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Burnley’s home game against Portsmouth in 1973 had been snowed off in January, but the Clarets served up a first half treat when the game was finally played to increase our lead at the top of the Second Division.

The storm over Central Baths was still brewing and the Burnley Express confirmed that a grand total of 75 children had written to them independently expressing their concerns over the potential closure. One nine-year-old girl wrote: “I protest about Central Baths closing. It is disgusting. Little children should be able to learn to swim without people jumping on their heads.” A boy of the same age explained: “If people are not taught how to swim at the right time, one day they may drown. Knocking the Central Baths down may be just like killing someone.”

The council were unmoved and remained adamant that the Central Baths would be closed with a swimming pool included at the William Thompson Centre which would open in 1974. Alderman Thomas Gallagher, chairman of the town council’s Development Committee explained. He said: “When Padiham had no pool of its own we used to teach Padiham children to swim. Now, when Padiham comes in with us under the new local government setup, we shall have the benefit of their facility to add to ours.” 

He hit out at teachers too, saying: “I am informed that as far as the present teaching situation goes in Burnley, that hours and hours during the week swimming instructors are stood in our present baths with nothing to do. There are no schoolchildren there to be taught. There is no need for any child to lose an opportunity to learn to swim, despite what the teachers’ association may say.” Referring to the problem that children will have to be taught in a pool also occupied by adults at the same time, he added: “I have seen such a system in operation in Guildford.”

Away from the baths, one woman found herself in trouble with the police twice in two days. On day one she was seen in a telephone box in Todmorden Road kicking at the glass and shouting and screaming. Police were called and they found her lying on the floor still shouting and screaming and in a drunken state. She refused to be quiet and had to be arrested. Three panes of glass were broken to the value of £2.66. She hadn’t learned her lesson and the day after was seen leaving her home in the early hours of the morning. She was shouting and swearing at the top of her voice and refused to be quiet. She was in a drunken condition and had to be arrested again. After appearing in court, the magistrates deferred a decision for four weeks, and she was remanded on bail.

Some people enjoy entering competitions and that was certainly the case for Mrs Margaret Gray. She’d entered a Burnley Express competition which involved writing a story about removal day. In hers, Margaret relayed the story of the mess she found when she arrived at her new home and how her new neighbours helped her to get things in order. Such was her story that she won the first prize. “I can hardly believe it,” she said. “It’s like a silver wedding present but better.” I had to go and look to see what she’d won that was so much better than her silver wedding presents and learned she, and husband Joe, had won a meal for two at the Keirby.

It was good news for Margaret but not for those employed by Vokes. Workers at both factories staged a half-day token strike and voted to work to rule. This followed a mass meeting held to combat threats of redundancies. Vokes’ failure to provide information about the possible redundancies was described by union leaders as callous manipulation of capital investments. “Vokes are callously manipulating the lives of their employees,” said union official Mr Peter Kennedy.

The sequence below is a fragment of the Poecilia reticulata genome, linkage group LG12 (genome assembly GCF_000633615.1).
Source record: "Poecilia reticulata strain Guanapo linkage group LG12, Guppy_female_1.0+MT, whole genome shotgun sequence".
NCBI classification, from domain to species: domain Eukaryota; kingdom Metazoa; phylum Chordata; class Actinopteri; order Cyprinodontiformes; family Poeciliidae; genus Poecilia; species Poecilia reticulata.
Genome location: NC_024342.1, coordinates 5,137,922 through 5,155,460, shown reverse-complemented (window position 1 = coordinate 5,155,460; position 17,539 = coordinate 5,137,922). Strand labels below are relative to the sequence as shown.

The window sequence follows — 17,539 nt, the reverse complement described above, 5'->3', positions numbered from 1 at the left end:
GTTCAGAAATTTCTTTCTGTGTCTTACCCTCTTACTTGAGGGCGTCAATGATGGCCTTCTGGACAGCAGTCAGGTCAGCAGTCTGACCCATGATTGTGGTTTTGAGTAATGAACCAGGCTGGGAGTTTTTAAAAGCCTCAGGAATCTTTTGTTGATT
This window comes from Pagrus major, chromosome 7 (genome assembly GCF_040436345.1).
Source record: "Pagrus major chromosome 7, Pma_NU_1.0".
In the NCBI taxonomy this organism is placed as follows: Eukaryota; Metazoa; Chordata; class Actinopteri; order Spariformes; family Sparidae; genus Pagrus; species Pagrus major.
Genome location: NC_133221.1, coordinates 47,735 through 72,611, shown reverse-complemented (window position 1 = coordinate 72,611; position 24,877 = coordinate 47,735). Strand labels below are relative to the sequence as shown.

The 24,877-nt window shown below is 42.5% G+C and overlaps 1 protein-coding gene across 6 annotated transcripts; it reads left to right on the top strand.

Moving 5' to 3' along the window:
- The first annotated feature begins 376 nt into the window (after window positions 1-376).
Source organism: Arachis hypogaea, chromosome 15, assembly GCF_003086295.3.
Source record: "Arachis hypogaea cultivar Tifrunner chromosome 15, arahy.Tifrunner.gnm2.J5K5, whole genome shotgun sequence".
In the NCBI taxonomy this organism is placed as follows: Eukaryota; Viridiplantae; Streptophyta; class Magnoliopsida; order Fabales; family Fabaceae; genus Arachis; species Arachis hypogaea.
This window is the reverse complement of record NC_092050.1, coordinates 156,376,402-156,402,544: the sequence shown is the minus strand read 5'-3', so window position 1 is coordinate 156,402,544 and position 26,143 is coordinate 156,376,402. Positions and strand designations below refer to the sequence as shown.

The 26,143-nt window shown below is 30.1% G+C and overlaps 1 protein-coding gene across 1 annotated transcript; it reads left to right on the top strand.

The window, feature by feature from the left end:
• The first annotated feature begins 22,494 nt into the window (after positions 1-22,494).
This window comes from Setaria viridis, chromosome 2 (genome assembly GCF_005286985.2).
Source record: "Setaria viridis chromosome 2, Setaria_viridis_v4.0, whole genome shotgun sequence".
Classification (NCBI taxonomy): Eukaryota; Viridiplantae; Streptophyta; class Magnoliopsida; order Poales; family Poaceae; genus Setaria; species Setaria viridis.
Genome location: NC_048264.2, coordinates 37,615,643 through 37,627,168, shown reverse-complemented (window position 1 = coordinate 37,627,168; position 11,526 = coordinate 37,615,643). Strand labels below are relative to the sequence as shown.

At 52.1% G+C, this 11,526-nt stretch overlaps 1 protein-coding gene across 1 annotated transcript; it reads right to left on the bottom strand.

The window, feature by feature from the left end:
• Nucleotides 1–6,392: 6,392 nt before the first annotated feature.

The bus drivers and conductors had started their action too with the cancellation of Saturday services after 9 p.m. due to hooliganism and vandalism. They’d come up with an idea to have two way radios to fight the threat but that was ruled out as a non starter with buses travelling too far from the depot.

Tuesday night meant football with this re-arranged game against Portsmouth and manager Jimmy Adamson made a plea to fans ahead of the game, asking for more support to help the team overcome their Turf Moor concerns having collected only one point in the previous two home games. “In recent home games we have been too anxious. Perhaps we have been trying too hard,” Adamson said. “When we are trying to break down these massed defences the fans can become frustrated. If they start getting at the players this frustration spreads to the pitch and things go worse. We would prefer to hear the fans giving us their support in this situation. They can help lift the team and make them play better.”

Those fans almost didn’t include me. It looked as though I was going to be stranded in Sheffield with afternoon lectures but the one person on my course who owned a car came to my rescue. I sort of persuaded her to drive me over and a couple more joined us, one a Newcastle fan and the other a West Brom fan. I’m sure Lynda won’t be reading this article. She didn’t then, and still doesn’t, have any interest in football and I think she was a bit bemused at her 90 minutes on the Longside. I was indebted to her because it was one I really didn’t want to miss.

Adamson delayed naming his team because no fewer than six players were doubts because of injuries sustained in the win at Cardiff three days earlier. Four were thought to be certain to play but there were big doubts about Keith Newton and Billy Ingham. As it turned out, only Ingham missed the game. Doug Collins returned in his place with Eric Probert, fit again after a long term injury, being named as substitute.

Geoff Nulty opens the scoring with an overhead kick